I'm pretty sure that in the novel Gone with the Wind, Prissy said "Lawdy." Not sure whether Margaret Mitchell had white characters using this expression as well. I can check. I've never heard "Lawdy, laws" but I haven't spent much time in the South.
I had a typo which I've corrected--I meant that I think everyone said "lawdy." Though I also think they said "laws," and so on.
But I'll continue, just for posterity--Prissy does say "lawdy" in the movie, though she does not in the book. About whether the white characters say "lawdy"--they don't. But I've never found Gone with the Wind
, book or movie, a historically realistic representation of, well, anything.
Mitchell writes the Prissy's speech thus:
Fo' Gawd, Miss Scarlett!... Ah--Ah--Miss Scarlett, Ah doan know nuthin' 'bout bringin' babies. Maw
wouldn' nebber lemme be 'round folkses whut wuz havin' dem.
Scarlett's pronunciation of "Lord" would have been pretty close to if not the exact same as "lawd" (though in the book she thinks, "May the Lord damn Prissy."). Yet she replies thus:
You black liar--what do you mean? You've been saying you knew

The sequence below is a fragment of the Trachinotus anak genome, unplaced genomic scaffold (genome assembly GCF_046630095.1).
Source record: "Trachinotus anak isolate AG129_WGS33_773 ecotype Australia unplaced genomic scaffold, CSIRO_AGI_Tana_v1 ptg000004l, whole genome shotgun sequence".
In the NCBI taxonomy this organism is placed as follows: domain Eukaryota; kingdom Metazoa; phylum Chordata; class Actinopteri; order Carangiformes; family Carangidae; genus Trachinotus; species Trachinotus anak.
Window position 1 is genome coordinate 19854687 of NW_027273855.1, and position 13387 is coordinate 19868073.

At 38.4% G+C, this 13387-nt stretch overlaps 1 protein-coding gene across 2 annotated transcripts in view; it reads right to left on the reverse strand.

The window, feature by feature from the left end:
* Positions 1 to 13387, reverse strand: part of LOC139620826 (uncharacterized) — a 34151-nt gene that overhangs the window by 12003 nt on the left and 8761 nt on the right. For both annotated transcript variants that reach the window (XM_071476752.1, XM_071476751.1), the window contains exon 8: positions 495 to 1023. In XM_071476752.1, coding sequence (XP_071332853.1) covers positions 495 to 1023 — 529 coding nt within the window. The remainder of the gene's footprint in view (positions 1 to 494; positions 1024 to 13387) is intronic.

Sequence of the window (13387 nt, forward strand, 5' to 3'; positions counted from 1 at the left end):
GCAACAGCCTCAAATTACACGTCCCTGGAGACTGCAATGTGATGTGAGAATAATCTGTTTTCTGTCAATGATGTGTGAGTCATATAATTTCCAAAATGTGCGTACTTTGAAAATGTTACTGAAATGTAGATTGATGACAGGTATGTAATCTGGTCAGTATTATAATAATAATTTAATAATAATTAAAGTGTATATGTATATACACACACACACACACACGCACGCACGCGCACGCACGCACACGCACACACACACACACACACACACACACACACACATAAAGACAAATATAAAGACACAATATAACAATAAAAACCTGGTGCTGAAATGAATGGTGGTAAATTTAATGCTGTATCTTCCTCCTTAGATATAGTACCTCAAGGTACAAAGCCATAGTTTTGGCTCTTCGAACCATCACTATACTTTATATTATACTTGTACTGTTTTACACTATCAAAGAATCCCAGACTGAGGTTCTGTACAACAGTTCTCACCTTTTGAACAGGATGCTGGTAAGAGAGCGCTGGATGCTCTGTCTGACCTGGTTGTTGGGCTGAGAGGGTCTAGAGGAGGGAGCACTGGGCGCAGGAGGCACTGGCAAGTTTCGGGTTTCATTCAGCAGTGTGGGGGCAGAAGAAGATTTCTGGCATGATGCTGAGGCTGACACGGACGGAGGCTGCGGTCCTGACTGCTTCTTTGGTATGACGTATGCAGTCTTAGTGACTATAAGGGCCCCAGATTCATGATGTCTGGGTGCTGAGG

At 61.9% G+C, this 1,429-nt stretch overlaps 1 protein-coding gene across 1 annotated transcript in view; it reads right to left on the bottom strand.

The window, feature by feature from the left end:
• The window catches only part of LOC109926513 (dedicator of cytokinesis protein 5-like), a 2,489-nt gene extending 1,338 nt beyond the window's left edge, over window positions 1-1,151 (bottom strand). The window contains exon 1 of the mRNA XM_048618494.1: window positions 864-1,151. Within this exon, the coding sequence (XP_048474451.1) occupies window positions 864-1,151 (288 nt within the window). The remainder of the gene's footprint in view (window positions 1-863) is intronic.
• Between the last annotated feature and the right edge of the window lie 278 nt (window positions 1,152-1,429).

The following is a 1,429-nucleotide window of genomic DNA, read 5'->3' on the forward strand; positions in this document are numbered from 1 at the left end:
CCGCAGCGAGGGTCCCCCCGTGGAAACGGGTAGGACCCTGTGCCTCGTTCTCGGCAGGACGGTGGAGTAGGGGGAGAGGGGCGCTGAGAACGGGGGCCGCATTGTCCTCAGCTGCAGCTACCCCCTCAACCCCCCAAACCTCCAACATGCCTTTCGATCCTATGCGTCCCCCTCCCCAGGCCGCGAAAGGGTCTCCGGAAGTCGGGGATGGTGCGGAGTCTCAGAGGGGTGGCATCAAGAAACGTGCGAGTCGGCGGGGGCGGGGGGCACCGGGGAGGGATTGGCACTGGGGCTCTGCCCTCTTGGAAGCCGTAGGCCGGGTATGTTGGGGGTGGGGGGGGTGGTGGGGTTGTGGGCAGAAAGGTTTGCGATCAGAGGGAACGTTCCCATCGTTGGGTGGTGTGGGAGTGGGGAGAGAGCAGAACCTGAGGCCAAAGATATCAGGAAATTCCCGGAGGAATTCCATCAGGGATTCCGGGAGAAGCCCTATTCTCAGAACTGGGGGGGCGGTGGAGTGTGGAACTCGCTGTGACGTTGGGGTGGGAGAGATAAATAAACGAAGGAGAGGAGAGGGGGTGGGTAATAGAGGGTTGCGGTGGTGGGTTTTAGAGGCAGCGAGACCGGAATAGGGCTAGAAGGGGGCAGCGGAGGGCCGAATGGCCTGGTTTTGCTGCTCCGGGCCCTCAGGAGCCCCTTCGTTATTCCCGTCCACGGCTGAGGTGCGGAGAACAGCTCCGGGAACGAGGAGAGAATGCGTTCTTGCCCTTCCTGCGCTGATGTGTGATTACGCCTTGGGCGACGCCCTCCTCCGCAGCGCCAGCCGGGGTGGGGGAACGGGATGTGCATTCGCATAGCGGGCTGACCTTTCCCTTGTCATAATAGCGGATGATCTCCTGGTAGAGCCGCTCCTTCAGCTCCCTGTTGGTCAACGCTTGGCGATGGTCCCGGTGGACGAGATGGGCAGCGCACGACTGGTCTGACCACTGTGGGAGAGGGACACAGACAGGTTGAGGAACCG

everything about birthing babies. What is the truth? Tell me!
For the most part Scarlett's written idiolect does not reflect any accent, and the reader is meant to imagine some charming Southern drawl, which, opposed to Prissy's idiolect, would have reflected a white linguistic superiority. So we're talking about linguicism and racism. We could rewrite Scarlett's words to reflect her actual speech. While it would be a little different than the slave dialect, it would resemble the slaves' speech more than Mitchell would have been comfortable with.
So anyway, I only meant to question the word's origin or even mental association as a slave word. I think it's only that people would have been more likely to write it phonetically as such.